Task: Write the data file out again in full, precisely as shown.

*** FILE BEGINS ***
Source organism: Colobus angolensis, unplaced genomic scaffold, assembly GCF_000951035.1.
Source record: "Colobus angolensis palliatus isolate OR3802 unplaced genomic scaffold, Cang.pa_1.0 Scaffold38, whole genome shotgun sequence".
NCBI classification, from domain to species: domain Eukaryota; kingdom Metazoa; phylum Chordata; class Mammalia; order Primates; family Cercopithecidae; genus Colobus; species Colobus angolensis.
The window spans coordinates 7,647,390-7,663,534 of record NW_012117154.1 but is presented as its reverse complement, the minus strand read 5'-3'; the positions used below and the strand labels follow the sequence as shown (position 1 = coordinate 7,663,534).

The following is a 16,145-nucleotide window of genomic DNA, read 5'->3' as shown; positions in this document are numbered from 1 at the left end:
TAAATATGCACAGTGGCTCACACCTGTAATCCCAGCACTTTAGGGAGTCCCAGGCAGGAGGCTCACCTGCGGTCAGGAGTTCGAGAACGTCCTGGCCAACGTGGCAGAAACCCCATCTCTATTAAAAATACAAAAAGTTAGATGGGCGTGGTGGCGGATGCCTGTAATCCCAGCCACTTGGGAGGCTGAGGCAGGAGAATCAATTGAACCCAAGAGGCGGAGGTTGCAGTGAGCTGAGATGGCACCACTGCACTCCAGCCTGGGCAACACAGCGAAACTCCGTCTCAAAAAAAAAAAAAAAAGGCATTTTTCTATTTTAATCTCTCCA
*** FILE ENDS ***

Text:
Source organism: Colobus angolensis, unplaced genomic scaffold, assembly GCF_000951035.1.
Source record: "Colobus angolensis palliatus isolate OR3802 unplaced genomic scaffold, Cang.pa_1.0 Scaffold38, whole genome shotgun sequence".
NCBI classification, from domain to species: domain Eukaryota; kingdom Metazoa; phylum Chordata; class Mammalia; order Primates; family Cercopithecidae; genus Colobus; species Colobus angolensis.
The window spans coordinates 7,647,390-7,663,534 of record NW_012117154.1 but is presented as its reverse complement, the minus strand read 5'-3'; the positions used below and the strand labels follow the sequence as shown (position 1 = coordinate 7,663,534).

The following is a 16,145-nucleotide window of genomic DNA, read 5'->3' as shown; positions in this document are numbered from 1 at the left end:
TAAATATGCACAGTGGCTCACACCTGTAATCCCAGCACTTTAGGGAGTCCCAGGCAGGAGGCTCACCTGCGGTCAGGAGTTCGAGAACGTCCTGGCCAACGTGGCAGAAACCCCATCTCTATTAAAAATACAAAAAGTTAGATGGGCGTGGTGGCGGATGCCTGTAATCCCAGCCACTTGGGAGGCTGAGGCAGGAGAATCAATTGAACCCAAGAGGCGGAGGTTGCAGTGAGCTGAGATGGCACCACTGCACTCCAGCCTGGGCAACACAGCGAAACTCCGTCTCAAAAAAAAAAAAAAAAGGCATTTTTCTATTTTAATCTCTCCA